Is a bone marrow biopsy painful

Author: Dr. med. habil. Gesche Tallen, created on: October 29th, 2009, editing: Maria Yiallouros, approval: Prof. Dr. med. Dr. H. c. G√ľnter. Henze, last changed: 04.06.2020

A bone marrow harvest must be performed if the diagnosis of a disease requires examination of the bone marrow. This is mainly the case with leukemia and lymphoma as part of the initial and follow-up diagnosis. In the case of various solid tumors, the bone marrow examination is used to determine the patient's disease stage (so-called staging).

Bone marrow can be obtained using a bone marrow puncture or, less commonly, a bone marrow punch biopsy. Below is a brief description of the two procedures.

Bone marrow puncture

In bone marrow aspiration, also called bone marrow aspiration, the doctor takes a small amount of bone marrow from the patient's posterior iliac crest bone. There the bone marrow is only separated from the skin by a relatively thin layer of bone so that it can be removed without any significant risk. With the help of a thin hollow needle, the doctor sucks a few milliliters of bone marrow into a syringe.

In older children, the puncture is performed under local anesthesia; a sedative may also be administered (sedation). A brief anesthetic may be useful for smaller children. This is to keep the pain that occurs when sucking in the bone marrow blood as low as possible.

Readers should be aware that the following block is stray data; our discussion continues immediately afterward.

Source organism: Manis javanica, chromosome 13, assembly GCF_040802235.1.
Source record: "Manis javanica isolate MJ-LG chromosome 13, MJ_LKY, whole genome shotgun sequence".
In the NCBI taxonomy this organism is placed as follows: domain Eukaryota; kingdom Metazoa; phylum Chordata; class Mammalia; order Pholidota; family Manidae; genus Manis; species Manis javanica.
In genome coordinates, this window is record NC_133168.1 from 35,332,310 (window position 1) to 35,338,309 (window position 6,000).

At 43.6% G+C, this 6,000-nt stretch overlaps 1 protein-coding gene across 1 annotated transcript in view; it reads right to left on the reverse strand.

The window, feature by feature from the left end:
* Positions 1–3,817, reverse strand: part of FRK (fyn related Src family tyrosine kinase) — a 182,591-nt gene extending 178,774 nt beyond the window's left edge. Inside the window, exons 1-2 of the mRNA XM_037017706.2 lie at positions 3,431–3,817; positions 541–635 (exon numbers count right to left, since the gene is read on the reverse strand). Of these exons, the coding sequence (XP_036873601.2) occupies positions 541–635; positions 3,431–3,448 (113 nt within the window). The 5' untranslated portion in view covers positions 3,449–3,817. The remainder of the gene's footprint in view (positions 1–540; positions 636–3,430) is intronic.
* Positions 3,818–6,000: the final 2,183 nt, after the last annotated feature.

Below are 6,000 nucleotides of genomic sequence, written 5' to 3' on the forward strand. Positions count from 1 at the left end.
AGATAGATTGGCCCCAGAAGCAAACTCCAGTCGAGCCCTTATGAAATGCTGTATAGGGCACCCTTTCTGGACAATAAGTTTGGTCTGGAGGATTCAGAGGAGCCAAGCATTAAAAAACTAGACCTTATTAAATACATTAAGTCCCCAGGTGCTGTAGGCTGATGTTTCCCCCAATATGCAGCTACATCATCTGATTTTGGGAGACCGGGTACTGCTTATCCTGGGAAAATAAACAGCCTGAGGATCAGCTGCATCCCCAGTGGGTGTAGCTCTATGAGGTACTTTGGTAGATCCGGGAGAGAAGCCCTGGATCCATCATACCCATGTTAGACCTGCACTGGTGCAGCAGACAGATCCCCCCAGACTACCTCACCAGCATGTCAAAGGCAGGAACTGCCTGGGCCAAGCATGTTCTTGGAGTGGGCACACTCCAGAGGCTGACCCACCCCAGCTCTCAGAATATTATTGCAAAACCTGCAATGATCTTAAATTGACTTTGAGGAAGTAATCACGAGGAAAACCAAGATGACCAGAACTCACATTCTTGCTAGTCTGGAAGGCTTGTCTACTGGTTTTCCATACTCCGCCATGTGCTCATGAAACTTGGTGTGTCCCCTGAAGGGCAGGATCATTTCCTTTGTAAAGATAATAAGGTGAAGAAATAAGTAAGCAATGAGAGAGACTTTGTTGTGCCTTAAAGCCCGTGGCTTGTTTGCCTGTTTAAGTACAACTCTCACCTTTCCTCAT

The examination can be carried out on an outpatient basis and usually does not take longer than 15 minutes. Then the puncture site is stuck with a plaster and usually weighted down with a small sandbag for about half an hour. This prevents rebleeding. After that, the child can get up again and walk around. As a rule, pain is not to be expected.

Bone marrow punch biopsy

In rare cases, not enough bone marrow can be obtained with a bone marrow aspiration. In leukemia, for example, the leukemic cells can sometimes adhere to one another so strongly that they are difficult to process after removal for the subsequent examinations and therefore cannot be adequately assessed. In such cases, a so-called bone marrow punch biopsy must be performed for further clarification. In a bone marrow punch biopsy, the doctor uses a special, slightly thicker hollow needle to punch an approximately 2 cm long cylinder of tissue from the bone. This examination is always carried out under anesthesia.

Bone marrow exams

For which questions can the examination of the bone marrow be important? More information here